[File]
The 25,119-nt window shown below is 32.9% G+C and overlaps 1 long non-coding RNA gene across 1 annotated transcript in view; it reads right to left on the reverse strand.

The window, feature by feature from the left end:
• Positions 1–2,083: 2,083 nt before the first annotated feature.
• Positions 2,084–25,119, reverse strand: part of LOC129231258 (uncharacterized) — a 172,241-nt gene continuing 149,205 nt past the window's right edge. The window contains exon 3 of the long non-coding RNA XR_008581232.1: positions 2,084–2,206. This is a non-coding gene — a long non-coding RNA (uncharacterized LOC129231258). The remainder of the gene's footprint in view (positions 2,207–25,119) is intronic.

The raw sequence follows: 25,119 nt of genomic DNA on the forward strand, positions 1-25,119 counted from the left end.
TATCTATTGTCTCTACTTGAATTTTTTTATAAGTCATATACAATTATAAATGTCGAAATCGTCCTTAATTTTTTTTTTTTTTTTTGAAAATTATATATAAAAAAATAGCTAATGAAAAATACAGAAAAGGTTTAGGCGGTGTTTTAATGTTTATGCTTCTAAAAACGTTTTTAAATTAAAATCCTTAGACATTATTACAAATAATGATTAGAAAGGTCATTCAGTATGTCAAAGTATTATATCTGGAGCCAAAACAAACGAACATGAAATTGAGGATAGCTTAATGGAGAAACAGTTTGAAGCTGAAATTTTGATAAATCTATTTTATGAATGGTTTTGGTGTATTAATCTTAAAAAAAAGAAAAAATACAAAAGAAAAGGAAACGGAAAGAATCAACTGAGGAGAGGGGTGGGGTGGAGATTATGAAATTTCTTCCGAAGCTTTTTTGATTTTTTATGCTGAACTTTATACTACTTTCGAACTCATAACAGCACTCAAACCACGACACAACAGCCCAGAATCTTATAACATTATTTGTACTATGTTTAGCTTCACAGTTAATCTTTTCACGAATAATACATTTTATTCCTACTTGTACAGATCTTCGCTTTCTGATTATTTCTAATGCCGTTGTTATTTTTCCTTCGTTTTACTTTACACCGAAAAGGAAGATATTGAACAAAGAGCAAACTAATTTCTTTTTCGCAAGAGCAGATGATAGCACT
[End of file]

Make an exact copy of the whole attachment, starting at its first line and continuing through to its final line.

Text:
The 25,119-nt window shown below is 32.9% G+C and overlaps 1 long non-coding RNA gene across 1 annotated transcript in view; it reads right to left on the reverse strand.

The window, feature by feature from the left end:
• Positions 1–2,083: 2,083 nt before the first annotated feature.
• Positions 2,084–25,119, reverse strand: part of LOC129231258 (uncharacterized) — a 172,241-nt gene continuing 149,205 nt past the window's right edge. The window contains exon 3 of the long non-coding RNA XR_008581232.1: positions 2,084–2,206. This is a non-coding gene — a long non-coding RNA (uncharacterized LOC129231258). The remainder of the gene's footprint in view (positions 2,207–25,119) is intronic.

The raw sequence follows: 25,119 nt of genomic DNA on the forward strand, positions 1-25,119 counted from the left end.
TATCTATTGTCTCTACTTGAATTTTTTTATAAGTCATATACAATTATAAATGTCGAAATCGTCCTTAATTTTTTTTTTTTTTTTTGAAAATTATATATAAAAAAATAGCTAATGAAAAATACAGAAAAGGTTTAGGCGGTGTTTTAATGTTTATGCTTCTAAAAACGTTTTTAAATTAAAATCCTTAGACATTATTACAAATAATGATTAGAAAGGTCATTCAGTATGTCAAAGTATTATATCTGGAGCCAAAACAAACGAACATGAAATTGAGGATAGCTTAATGGAGAAACAGTTTGAAGCTGAAATTTTGATAAATCTATTTTATGAATGGTTTTGGTGTATTAATCTTAAAAAAAAGAAAAAATACAAAAGAAAAGGAAACGGAAAGAATCAACTGAGGAGAGGGGTGGGGTGGAGATTATGAAATTTCTTCCGAAGCTTTTTTGATTTTTTATGCTGAACTTTATACTACTTTCGAACTCATAACAGCACTCAAACCACGACACAACAGCCCAGAATCTTATAACATTATTTGTACTATGTTTAGCTTCACAGTTAATCTTTTCACGAATAATACATTTTATTCCTACTTGTACAGATCTTCGCTTTCTGATTATTTCTAATGCCGTTGTTATTTTTCCTTCGTTTTACTTTACACCGAAAAGGAAGATATTGAACAAAGAGCAAACTAATTTCTTTTTCGCAAGAGCAGATGATAGCACT